3 Common Health Complaints & 3 Remedies You Already Have
I am a huge fan of folk remedies. Passing down family cures from one generation to another was how the vast majority of medical knowledge was transferred before the days of hospitals, cars, and the Internet. Folk remedies are valuable to look at because if they weren’t effective, then they wouldn’t make the cut and get passed down. I am also a big fan of folk remedies because usually they involve a trip to the kitchen over a trip to the doctor’s office.
Here are three easy, home remedies you can employ during this holiday season, and beyond, to help nip a cold in the bud, ease your premenstrual cramps, and relieve you of that hangover nausea.
Remedy #1 - Scallions and Your Cold
Traditional Chinese Medicine (TCM) believes when you have a “cold," the attacking pathogen is actually stuck in the outer layers of your body. This is why all of the symptoms you feel are also on the outer areas of your body – your runny nose, your achy neck, your cough and sore throat are all happening externally as opposed to deep inside of you. In order to release the pathogens from your body, TCM needs to open up your pores and let the evil out! To do this we use a number of diaphoretic, or sweat-inducing, herbs and food products.
An easy fix as soon as you feel the symptoms of a cold coming on is to gather two stalks of scallions and some hot water. Cut the green end of the scallions up into small pieces (an 1/8th of an inch long) and put them in the bottom of a bowl. Pour in two cups of piping hot water and let the mix steep for 10 minutes.
Drink this mixture down, wrap yourself up in a warm blanket, and break out the last season of Desperate Housewives on Netflix – you’ve now taken the first step towards thwarting that pesky bug.
Remedy #2 - A Spoonful of Cinnamon Makes the Cramps Go Away
Although I’ve never experienced the joyful physical effects of PMS personally, I have successfully treated hundreds of woman with PMS symptoms through acupuncture and herbs. TCM views the cramping and pain caused by premenstrual tension to be due primarily to an attack of “coldness” on the uterus. We have to give the ancient healers a little bit of leeway here, as they didn’t have the same imaging equipment and hormonal testing that we do now. All they needed to know, however, was that applying heat to the lower abdomen of a woman in pain was far more effective than applying an ice pack. Seeing my significant other doubled over on the couch with a hot water bottle and a blanket every 28 days is all the confirmation I need.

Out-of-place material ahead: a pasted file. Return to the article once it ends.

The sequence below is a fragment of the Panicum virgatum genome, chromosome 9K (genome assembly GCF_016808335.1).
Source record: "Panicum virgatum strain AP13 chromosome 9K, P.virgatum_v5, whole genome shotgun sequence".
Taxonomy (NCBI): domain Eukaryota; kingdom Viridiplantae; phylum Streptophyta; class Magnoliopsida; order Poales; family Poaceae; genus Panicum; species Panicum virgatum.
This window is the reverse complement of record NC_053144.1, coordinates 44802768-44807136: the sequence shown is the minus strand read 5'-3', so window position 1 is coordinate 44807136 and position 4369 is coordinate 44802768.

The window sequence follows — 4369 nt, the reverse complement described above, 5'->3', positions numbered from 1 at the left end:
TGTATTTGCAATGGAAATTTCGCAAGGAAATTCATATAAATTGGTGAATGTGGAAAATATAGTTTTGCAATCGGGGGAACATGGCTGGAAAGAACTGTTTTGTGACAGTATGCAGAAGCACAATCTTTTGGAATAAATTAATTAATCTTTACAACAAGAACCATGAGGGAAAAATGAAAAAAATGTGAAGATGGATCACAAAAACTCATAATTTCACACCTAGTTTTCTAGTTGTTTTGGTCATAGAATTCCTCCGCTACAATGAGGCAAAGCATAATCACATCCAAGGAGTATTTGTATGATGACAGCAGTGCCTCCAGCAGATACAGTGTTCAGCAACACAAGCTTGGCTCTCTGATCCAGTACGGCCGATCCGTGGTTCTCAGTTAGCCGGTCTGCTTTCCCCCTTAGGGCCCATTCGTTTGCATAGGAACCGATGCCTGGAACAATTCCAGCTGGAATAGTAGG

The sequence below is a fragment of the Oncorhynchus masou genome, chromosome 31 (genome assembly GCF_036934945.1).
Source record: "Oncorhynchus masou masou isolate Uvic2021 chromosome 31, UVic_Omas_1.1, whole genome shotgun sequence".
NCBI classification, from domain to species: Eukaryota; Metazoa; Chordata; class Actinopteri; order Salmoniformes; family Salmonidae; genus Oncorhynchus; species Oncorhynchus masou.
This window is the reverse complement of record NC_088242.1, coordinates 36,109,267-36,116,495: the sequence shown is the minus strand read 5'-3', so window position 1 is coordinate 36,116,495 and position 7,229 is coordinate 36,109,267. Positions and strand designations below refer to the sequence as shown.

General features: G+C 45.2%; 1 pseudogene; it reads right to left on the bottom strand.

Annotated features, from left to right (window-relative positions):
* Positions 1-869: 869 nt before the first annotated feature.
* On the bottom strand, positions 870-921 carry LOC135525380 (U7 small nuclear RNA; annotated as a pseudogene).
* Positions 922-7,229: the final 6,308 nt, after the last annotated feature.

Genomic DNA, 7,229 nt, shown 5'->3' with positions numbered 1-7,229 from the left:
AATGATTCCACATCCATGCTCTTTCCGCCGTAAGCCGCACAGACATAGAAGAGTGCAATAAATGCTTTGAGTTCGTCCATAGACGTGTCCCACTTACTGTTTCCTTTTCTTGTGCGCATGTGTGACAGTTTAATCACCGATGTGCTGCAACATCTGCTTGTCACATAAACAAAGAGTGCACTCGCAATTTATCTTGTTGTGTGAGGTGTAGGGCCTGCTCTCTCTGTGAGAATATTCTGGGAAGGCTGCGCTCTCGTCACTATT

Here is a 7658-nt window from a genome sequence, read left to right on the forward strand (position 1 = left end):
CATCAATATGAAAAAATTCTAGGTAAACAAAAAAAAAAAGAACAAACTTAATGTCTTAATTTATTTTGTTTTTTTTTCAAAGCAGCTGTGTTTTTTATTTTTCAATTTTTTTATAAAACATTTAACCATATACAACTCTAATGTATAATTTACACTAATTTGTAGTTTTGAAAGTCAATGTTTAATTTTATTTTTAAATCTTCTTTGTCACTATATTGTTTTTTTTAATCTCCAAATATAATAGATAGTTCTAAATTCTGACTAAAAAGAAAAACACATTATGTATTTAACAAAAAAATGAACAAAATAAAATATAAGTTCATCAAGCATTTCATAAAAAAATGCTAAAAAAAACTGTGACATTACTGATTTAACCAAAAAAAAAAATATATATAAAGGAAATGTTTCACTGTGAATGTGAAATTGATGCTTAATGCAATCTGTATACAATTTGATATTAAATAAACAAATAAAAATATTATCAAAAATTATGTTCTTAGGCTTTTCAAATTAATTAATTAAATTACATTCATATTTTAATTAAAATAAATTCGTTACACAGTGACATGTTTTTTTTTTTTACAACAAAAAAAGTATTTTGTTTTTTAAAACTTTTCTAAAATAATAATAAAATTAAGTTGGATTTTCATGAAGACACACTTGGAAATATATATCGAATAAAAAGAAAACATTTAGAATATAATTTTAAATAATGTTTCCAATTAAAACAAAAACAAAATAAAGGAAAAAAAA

An easy home remedy for the cramping and pain of PMS is a spoonful of cinnamon added to hot water, hot milk, or hot almond milk. The warming effect of cinnamon is said to enter into the meridians of our body relieve the cold that’s trapped within them.
Add a spoonful to your warm morning beverage next time you’re feeling the monthly tension.
Remedy #3 - Ginger for Nausea
A holiday season without a hangover is like a tree without presents under it – something’s amiss! When you wake up after the big office party and try to sort out exactly what was said to whom, worry not about the upcoming wave of queasiness and nausea that’s surely on its way. Cutting up a piece of fresh ginger, no bigger than your thumbnail, and adding that into a cup of steaming hot water will help immensely in keeping your breakfast where it belongs.
Ginger is a fantastic remedy for a number of ailments, ranging from the prevention of food poisoning for its antiparasitic effects (ever wonder why it often accompanies pieces of raw seafood?) to clearing up a phlegmy cough in children. Its harmonizing effects on the stomach have long made it a favorite of pregnant woman and the hung-over men who got them there.
Give any of the above three home remedies a try next time something ails you and see for yourself why they’ve survived the test of time.